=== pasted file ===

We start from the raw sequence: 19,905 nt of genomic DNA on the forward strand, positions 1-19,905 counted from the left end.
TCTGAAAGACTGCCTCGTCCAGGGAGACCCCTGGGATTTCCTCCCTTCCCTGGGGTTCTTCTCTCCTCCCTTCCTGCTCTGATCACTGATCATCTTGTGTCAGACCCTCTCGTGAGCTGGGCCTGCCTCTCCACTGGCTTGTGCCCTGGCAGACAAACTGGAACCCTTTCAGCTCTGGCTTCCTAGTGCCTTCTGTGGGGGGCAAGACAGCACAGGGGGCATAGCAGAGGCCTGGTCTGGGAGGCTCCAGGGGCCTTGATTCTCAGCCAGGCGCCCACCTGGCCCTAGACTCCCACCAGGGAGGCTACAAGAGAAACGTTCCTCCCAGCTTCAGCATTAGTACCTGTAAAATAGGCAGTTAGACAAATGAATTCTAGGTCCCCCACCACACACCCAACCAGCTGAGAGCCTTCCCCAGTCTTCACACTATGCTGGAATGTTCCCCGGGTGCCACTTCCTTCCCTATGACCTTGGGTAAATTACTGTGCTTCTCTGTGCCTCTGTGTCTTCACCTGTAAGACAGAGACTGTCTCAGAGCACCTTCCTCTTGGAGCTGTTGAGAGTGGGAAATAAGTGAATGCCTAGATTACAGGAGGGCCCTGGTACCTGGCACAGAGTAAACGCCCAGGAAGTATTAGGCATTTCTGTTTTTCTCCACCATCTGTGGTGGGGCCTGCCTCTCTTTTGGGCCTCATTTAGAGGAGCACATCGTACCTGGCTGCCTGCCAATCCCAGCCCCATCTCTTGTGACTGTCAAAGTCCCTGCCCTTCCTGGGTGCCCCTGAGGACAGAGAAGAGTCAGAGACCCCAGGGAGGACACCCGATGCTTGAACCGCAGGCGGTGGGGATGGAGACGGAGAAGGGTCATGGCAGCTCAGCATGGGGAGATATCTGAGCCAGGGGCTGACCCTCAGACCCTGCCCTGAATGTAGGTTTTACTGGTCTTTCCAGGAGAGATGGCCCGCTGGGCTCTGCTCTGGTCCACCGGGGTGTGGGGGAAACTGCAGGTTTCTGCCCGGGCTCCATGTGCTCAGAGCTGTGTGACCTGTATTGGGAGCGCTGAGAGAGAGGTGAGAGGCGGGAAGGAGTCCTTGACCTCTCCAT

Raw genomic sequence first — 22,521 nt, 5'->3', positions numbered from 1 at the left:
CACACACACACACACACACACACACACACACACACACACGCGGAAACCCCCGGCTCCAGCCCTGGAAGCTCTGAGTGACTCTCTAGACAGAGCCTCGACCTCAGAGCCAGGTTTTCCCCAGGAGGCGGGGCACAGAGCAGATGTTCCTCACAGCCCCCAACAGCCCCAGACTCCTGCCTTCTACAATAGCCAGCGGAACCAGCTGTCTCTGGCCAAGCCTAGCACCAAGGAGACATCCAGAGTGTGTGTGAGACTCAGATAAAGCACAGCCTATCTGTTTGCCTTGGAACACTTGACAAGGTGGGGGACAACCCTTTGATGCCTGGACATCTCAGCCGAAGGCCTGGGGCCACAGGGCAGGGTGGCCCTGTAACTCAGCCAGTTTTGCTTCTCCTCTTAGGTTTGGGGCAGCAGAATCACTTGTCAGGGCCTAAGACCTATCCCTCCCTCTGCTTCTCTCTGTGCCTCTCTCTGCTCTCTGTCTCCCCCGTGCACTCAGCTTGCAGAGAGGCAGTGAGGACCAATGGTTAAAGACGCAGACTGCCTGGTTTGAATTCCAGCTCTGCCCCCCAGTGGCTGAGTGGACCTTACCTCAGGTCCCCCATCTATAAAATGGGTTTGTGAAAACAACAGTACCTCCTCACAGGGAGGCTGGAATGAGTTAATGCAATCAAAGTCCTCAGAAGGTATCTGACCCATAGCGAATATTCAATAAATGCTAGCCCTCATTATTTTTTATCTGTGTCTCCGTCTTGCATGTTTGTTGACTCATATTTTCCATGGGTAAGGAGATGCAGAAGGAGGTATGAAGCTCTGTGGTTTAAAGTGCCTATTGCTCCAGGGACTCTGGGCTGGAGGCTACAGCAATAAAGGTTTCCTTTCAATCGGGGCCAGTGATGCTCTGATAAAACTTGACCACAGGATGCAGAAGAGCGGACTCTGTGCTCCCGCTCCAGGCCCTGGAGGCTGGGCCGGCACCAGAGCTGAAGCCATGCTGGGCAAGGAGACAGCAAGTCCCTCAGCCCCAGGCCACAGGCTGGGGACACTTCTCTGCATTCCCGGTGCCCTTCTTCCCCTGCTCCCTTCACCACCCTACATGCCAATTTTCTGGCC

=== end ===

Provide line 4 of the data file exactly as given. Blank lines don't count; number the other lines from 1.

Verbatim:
CACACACACACACACACACACACACACACACACACACACGCGGAAACCCCCGGCTCCAGCCCTGGAAGCTCTGAGTGACTCTCTAGACAGAGCCTCGACCTCAGAGCCAGGTTTTCCCCAGGAGGCGGGGCACAGAGCAGATGTTCCTCACAGCCCCCAACAGCCCCAGACTCCTGCCTTCTACAATAGCCAGCGGAACCAGCTGTCTCTGGCCAAGCCTAGCACCAAGGAGACATCCAGAGTGTGTGTGAGACTCAGATAAAGCACAGCCTATCTGTTTGCCTTGGAACACTTGACAAGGTGGGGGACAACCCTTTGATGCCTGGACATCTCAGCCGAAGGCCTGGGGCCACAGGGCAGGGTGGCCCTGTAACTCAGCCAGTTTTGCTTCTCCTCTTAGGTTTGGGGCAGCAGAATCACTTGTCAGGGCCTAAGACCTATCCCTCCCTCTGCTTCTCTCTGTGCCTCTCTCTGCTCTCTGTCTCCCCCGTGCACTCAGCTTGCAGAGAGGCAGTGAGGACCAATGGTTAAAGACGCAGACTGCCTGGTTTGAATTCCAGCTCTGCCCCCCAGTGGCTGAGTGGACCTTACCTCAGGTCCCCCATCTATAAAATGGGTTTGTGAAAACAACAGTACCTCCTCACAGGGAGGCTGGAATGAGTTAATGCAATCAAAGTCCTCAGAAGGTATCTGACCCATAGCGAATATTCAATAAATGCTAGCCCTCATTATTTTTTATCTGTGTCTCCGTCTTGCATGTTTGTTGACTCATATTTTCCATGGGTAAGGAGATGCAGAAGGAGGTATGAAGCTCTGTGGTTTAAAGTGCCTATTGCTCCAGGGACTCTGGGCTGGAGGCTACAGCAATAAAGGTTTCCTTTCAATCGGGGCCAGTGATGCTCTGATAAAACTTGACCACAGGATGCAGAAGAGCGGACTCTGTGCTCCCGCTCCAGGCCCTGGAGGCTGGGCCGGCACCAGAGCTGAAGCCATGCTGGGCAAGGAGACAGCAAGTCCCTCAGCCCCAGGCCACAGGCTGGGGACACTTCTCTGCATTCCCGGTGCCCTTCTTCCCCTGCTCCCTTCACCACCCTACATGCCAATTTTCTGGCC